By Thilo Graf
This pdf from Rite Publishing for the Paizo’s Pathfinder RolePlay System this 34 pages long, 1 page front cover, 1 page editorial, 1 page SRD and 1 page advertisement, leaving 30 pages for the spells, so let’s take a closer look at the spells, shall we?
7th level is traditionally the level that introduces what I like to call “High Magic”, i.e. spells that only specialists, primary casters, can cast and subsequently I expect something beyond useful or cool spells, but rather magic that clearly distinguishes the caster as a master of his craft.
In accordance with my format for 101-spell-reviews, I’ll once again mention select spells which I considered cool and ones I didn’t like, hopefully providing a nice overview of the book.
After 3 pages of spell-lists we get the spells, so let’s check them out! The first spell I found that I really liked is a debuff/buff-spell called “Calculated Anger”, which grants barbarian-like rage bonuses to allies and penalizes the enemies with uncontrollable anger. “Consume Item” destroys magic items via touch and grants you temporary HP – your PCs will hate this spell and I love it! One of the coolest spells in the book, though, has to be “Copycat”: You can replicate a spell of 6th level or lower cast by before by any caster in the encounter it is cast, complete with variable casting times dependant on the casting time of the original spell.
Once again, the series also features some nice curse-spells: “Bestow Greater Curse” felt rather uninspired – especially in direct contrast with the “Scourge”-curse (also in this book): While the latter comes with great sample curses, the former is only a bland set of penalties. “Curse Greater Ability” is a spell that, while not bad per se, I didn’t like: It prevents a foe from using one ability. While not bad, it is dependent on meta-game-knowledge and subsequently not my cup of tea. One of the cool spells, fluff-wise, is “Dragon’s Teeth Warriors”, creating clay golems from dragon’s teeth planted in the ground. “Earth and Fire” also rocks – it deals damage AND modifies effects in the area of the spell, adding e.g. bludgeoning damage to fire spells. Awesome idea, I would have loved to see more like that. “Explosive Dispel” is also nice – dispel and damage in one fell swoop.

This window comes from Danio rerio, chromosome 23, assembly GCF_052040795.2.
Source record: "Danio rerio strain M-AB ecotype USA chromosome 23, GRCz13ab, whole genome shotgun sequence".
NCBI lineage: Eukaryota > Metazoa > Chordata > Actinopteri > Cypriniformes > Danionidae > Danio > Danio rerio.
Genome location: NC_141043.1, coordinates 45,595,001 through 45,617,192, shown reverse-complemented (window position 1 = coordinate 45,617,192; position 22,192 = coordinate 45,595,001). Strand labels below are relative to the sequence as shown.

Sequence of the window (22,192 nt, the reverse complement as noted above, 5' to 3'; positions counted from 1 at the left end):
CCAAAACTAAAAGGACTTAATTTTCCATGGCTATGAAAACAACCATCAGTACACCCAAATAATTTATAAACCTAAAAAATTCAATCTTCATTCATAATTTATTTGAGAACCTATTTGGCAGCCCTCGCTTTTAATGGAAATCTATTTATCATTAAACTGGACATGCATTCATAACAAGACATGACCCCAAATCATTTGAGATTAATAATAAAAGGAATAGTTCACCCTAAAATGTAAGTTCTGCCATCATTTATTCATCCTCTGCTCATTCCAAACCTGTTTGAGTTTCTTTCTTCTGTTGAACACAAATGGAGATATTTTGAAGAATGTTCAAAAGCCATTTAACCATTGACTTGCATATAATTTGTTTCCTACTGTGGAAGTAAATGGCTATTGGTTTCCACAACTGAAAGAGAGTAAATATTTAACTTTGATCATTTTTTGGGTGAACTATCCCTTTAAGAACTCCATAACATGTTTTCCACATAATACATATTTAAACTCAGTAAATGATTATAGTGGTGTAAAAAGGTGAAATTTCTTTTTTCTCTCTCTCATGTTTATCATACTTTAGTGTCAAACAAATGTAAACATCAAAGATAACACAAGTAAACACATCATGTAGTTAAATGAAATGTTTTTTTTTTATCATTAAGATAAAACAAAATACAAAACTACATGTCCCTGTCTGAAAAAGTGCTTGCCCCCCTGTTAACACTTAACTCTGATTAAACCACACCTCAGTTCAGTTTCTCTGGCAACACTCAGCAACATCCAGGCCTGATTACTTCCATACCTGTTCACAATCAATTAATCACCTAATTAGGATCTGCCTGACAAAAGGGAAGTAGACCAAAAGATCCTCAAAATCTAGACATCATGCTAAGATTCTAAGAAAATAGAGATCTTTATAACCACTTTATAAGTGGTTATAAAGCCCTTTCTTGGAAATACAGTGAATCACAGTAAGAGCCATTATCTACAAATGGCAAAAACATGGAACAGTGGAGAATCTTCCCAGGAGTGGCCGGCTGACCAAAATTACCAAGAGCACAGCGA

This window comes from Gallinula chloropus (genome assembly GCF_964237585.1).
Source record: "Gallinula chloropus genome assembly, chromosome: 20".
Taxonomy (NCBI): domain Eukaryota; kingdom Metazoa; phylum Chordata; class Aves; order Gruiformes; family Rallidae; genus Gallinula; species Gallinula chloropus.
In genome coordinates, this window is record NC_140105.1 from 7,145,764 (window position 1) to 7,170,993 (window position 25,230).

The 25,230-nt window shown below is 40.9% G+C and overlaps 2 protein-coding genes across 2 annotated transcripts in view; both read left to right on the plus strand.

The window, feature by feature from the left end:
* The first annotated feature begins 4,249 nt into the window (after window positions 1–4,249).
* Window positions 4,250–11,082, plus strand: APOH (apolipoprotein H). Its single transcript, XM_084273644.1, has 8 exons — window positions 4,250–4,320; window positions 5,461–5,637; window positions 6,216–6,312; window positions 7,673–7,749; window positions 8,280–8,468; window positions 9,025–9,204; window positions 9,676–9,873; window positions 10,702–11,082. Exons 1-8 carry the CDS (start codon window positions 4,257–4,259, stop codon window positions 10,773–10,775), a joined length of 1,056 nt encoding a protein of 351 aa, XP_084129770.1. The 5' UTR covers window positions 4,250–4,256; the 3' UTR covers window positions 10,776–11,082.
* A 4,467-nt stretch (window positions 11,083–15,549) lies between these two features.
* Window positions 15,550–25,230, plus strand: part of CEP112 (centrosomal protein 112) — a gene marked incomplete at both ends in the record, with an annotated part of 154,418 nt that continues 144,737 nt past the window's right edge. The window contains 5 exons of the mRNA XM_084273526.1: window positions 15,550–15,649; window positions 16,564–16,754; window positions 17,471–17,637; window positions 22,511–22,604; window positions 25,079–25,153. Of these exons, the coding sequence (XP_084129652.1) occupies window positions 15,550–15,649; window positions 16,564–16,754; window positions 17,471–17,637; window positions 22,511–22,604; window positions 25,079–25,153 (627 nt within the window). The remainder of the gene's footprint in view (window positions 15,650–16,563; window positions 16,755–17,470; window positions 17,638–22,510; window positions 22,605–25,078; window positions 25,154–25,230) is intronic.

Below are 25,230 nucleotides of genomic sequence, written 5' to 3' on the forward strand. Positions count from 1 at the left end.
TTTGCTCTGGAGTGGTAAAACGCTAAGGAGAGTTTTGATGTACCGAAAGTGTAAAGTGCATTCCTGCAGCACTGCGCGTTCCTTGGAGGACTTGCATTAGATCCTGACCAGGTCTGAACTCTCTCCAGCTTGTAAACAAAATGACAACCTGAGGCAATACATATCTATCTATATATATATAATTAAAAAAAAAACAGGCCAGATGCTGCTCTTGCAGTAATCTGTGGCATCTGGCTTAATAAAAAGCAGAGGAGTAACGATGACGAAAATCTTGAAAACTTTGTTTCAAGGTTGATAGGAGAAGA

For the dragon-fans, there is “Flames of the Dragon’s Fury”, a spell that grants you a fear-aura, natural armor and the ability to use draconic breath (which shortens the spell’s duration) – great and iconic spell! “Ward of Vaults” and “Haunted Grounds” are also nice spells, making locations more hostile to intruders and offering several nice ideas. When I read “Monstrous Lore”, I thought I’d hate the spell: It tells the players the abilities of a monster via its parts or scat. However, it only delivers the names of the abilities, not what they do, potentially giving the DM some leeway. “Rage of the Red Dragon” is a good example for a wasted chance – it’s just a combination of “Form of the Dragon I” and “Rage”. Especially in contrast to the “Flames of the Dragon’s Fury”-spell, this felt rather bland. For the rather sadistic guys like yours truly, there’s also a great spell “Mass Unstable Form” temporarily polymorphs the victims into living, amorphous blobs. The best spell, though, has to be “Steal the Painful Memory”, which removes a certain event from the collective knowledge of a large area, but also creates a piece of evidence – once the evidence is destroyed, the knowledge returns to the people. AWESOME!
Editing and formatting are very good, I only noticed one glitch, not enough to detract from the final score. Layout adheres to the classic b/w-two-column standard and the artworks are ok. On a design note, there are almost no spells I didn’t like and I gave some examples of cool spells. However, in contrast to e.g. 6th, 9th and 0-level, I didn’t notice that many “OMG-HOW-COOL”-spells. Thus, my final verdict will be 4.5 stars, concluding my reviews of 101 spells on a rather high note.
101 7th Level Spells is available from: